Ecotourism: can tourism pay for conservation and development?

With the Christmas holidays ahead, it is tempting for many of us to start to think about new holiday destinations. With the recent popularity of green living and sustainable lifestyles, more and more people opt for ecotourism destinations. A few images that directly come to mind when thinking about ecotourism are of unspoiled natural landscapes, ecosystems devoid of human impact and encounters with local communities. The term ‘ecotourism’ gained popularity around 25 years ago and now makes up a substantial part of the international tourism industry. Although ecotourism is now relatively commonplace, there are a number of uncertainties and criticisms around the subject.

What is ecotourism?

The International Ecotourism Society defines ecotourism as ‘responsible travel to natural areas that conserves the environment, sustains the well-being of the local people, and involves interpretation and education’. From this definition, ecotourism seems to be a win-win situation: tourists can enjoy natural and cultural environments, whilst contributing to nature conservation and the development of local communities. Sounds great right?

The TIES Principles of Ecotourism

Is ecotourism too good to be true?

Despite the popularity of the term, ecotourism is not as straightforward as it seems and has been subjected to fierce critiques. One source of problems is the fact that ecotourism is a typical example of a ‘fuzzy concept’, meaning that the exact application of the term can vary significantly in different contexts. Ecotourism is often interpreted differently by different stakeholders, including tour operators, travel agents, businesses, governments and tourists themselves. The  TIES and UNEP have developed principles and guidelines for ecotourism businesses, but in practice there is no way to enforce them. This means that businesses can advertise themselves under the label of ‘ecotourism’ whilst actually contributing little towards the cause of ecotourism. This is a process also referred to as ‘greenwashing’.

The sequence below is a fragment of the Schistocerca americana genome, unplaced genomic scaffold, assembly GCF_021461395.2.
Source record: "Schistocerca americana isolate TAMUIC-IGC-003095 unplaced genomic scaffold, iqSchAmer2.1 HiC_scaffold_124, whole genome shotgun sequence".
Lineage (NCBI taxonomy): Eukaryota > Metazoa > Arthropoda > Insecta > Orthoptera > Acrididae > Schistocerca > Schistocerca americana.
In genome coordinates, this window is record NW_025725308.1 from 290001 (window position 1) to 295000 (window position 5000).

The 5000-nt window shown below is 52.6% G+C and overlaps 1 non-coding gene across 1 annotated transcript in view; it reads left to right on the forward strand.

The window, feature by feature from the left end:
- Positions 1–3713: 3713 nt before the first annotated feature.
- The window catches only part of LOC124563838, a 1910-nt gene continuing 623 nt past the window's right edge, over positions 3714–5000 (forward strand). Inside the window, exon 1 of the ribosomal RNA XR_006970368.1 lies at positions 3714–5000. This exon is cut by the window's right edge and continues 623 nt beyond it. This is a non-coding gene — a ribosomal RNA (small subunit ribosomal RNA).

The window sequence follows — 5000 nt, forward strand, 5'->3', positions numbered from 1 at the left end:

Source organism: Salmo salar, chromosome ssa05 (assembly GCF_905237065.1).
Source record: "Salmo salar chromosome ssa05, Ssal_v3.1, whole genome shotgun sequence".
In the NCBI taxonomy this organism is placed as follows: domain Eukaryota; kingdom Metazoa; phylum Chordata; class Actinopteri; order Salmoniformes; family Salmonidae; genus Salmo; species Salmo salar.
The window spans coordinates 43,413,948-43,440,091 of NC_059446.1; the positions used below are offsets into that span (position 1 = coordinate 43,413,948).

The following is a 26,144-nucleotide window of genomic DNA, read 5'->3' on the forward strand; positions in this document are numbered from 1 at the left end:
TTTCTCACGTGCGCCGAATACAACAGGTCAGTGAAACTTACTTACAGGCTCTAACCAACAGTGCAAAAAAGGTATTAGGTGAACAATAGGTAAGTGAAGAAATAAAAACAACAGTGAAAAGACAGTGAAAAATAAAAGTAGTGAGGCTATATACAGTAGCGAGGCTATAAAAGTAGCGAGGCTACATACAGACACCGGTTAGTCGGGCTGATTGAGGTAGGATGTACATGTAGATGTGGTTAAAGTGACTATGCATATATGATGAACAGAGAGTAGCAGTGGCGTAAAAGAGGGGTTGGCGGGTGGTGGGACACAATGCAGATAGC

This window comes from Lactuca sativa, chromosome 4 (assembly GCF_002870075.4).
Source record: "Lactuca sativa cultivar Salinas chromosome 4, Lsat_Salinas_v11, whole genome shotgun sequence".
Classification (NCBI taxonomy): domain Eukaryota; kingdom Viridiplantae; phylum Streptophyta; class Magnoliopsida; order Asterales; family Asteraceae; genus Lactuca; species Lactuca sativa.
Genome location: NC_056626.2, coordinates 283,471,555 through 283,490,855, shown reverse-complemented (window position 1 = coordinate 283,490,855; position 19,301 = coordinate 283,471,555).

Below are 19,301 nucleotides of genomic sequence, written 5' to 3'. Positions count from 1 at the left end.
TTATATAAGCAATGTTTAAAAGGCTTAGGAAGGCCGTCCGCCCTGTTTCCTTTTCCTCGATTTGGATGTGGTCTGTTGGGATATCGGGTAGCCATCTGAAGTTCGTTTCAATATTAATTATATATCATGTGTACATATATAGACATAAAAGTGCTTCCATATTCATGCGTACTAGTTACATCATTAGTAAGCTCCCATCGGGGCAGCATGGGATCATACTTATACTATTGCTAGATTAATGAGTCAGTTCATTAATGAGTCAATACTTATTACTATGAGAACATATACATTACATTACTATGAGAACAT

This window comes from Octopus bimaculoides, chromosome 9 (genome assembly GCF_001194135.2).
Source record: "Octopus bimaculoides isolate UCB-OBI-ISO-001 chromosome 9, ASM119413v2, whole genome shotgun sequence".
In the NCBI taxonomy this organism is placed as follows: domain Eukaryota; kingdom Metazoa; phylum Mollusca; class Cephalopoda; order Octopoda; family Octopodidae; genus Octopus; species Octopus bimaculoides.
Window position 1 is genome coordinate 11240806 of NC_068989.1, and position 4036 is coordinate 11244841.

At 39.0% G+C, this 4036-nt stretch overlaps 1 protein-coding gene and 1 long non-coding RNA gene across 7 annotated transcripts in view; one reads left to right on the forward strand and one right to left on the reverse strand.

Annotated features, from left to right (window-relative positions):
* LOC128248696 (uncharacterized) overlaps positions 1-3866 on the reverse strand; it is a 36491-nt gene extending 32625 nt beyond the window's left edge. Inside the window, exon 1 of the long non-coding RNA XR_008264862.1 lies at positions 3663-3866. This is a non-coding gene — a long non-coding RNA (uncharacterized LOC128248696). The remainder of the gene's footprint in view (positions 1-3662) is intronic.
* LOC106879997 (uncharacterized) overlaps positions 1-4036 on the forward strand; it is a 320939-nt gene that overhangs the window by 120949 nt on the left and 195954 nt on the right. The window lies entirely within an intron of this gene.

Greenwashing by larger tourism businesses can lead ecotourism away from the ideal of small scale and ecologically friendly tourism towards a form of tourism also referred to as ‘mass-ecotourism’ or ‘eco mass tourism’.  I vividly remember going on a hike last summer in one of Slowakia’s green tourism destinations. Instead of enjoying the surroundings by walking the trail in a comfortable pace, it rather felt like I was in line in a theme park. The path was packed with fellow tourists that not only moved extremely slowly but also left a trail of rubbish behind in the once unspoiled forest.

In line in one of Slowakia’s national parks – author’s image

Many more examples show that there are many contemporary tourists who do have an interest in green travel, but also want to use the benefits of the mass tourism infrastructure. Unsurprisingly, if this form of tourism is not well-implemented, it can lead to considerable environmental impacts ranging from environmental degradation as a result of tourism infrastructure to disturbance of flora and fauna and pollution of the environment.